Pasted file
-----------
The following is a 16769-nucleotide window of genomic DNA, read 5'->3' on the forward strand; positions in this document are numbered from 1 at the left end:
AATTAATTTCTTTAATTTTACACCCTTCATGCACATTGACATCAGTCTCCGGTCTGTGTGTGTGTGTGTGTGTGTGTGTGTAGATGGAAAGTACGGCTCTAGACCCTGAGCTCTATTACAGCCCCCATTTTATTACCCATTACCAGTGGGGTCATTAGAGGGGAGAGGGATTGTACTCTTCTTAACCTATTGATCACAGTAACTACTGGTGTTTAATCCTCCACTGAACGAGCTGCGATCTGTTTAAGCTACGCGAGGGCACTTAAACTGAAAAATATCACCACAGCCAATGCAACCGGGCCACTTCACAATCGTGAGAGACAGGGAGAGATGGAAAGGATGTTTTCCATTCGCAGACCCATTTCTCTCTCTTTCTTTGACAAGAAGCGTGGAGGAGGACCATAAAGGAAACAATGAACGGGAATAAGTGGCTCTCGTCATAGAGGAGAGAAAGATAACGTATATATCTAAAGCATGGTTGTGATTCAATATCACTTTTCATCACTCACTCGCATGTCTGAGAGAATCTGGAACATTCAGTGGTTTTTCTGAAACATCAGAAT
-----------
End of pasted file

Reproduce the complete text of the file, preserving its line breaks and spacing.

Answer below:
The following is a 16769-nucleotide window of genomic DNA, read 5'->3' on the forward strand; positions in this document are numbered from 1 at the left end:
AATTAATTTCTTTAATTTTACACCCTTCATGCACATTGACATCAGTCTCCGGTCTGTGTGTGTGTGTGTGTGTGTGTGTGTAGATGGAAAGTACGGCTCTAGACCCTGAGCTCTATTACAGCCCCCATTTTATTACCCATTACCAGTGGGGTCATTAGAGGGGAGAGGGATTGTACTCTTCTTAACCTATTGATCACAGTAACTACTGGTGTTTAATCCTCCACTGAACGAGCTGCGATCTGTTTAAGCTACGCGAGGGCACTTAAACTGAAAAATATCACCACAGCCAATGCAACCGGGCCACTTCACAATCGTGAGAGACAGGGAGAGATGGAAAGGATGTTTTCCATTCGCAGACCCATTTCTCTCTCTTTCTTTGACAAGAAGCGTGGAGGAGGACCATAAAGGAAACAATGAACGGGAATAAGTGGCTCTCGTCATAGAGGAGAGAAAGATAACGTATATATCTAAAGCATGGTTGTGATTCAATATCACTTTTCATCACTCACTCGCATGTCTGAGAGAATCTGGAACATTCAGTGGTTTTTCTGAAACATCAGAAT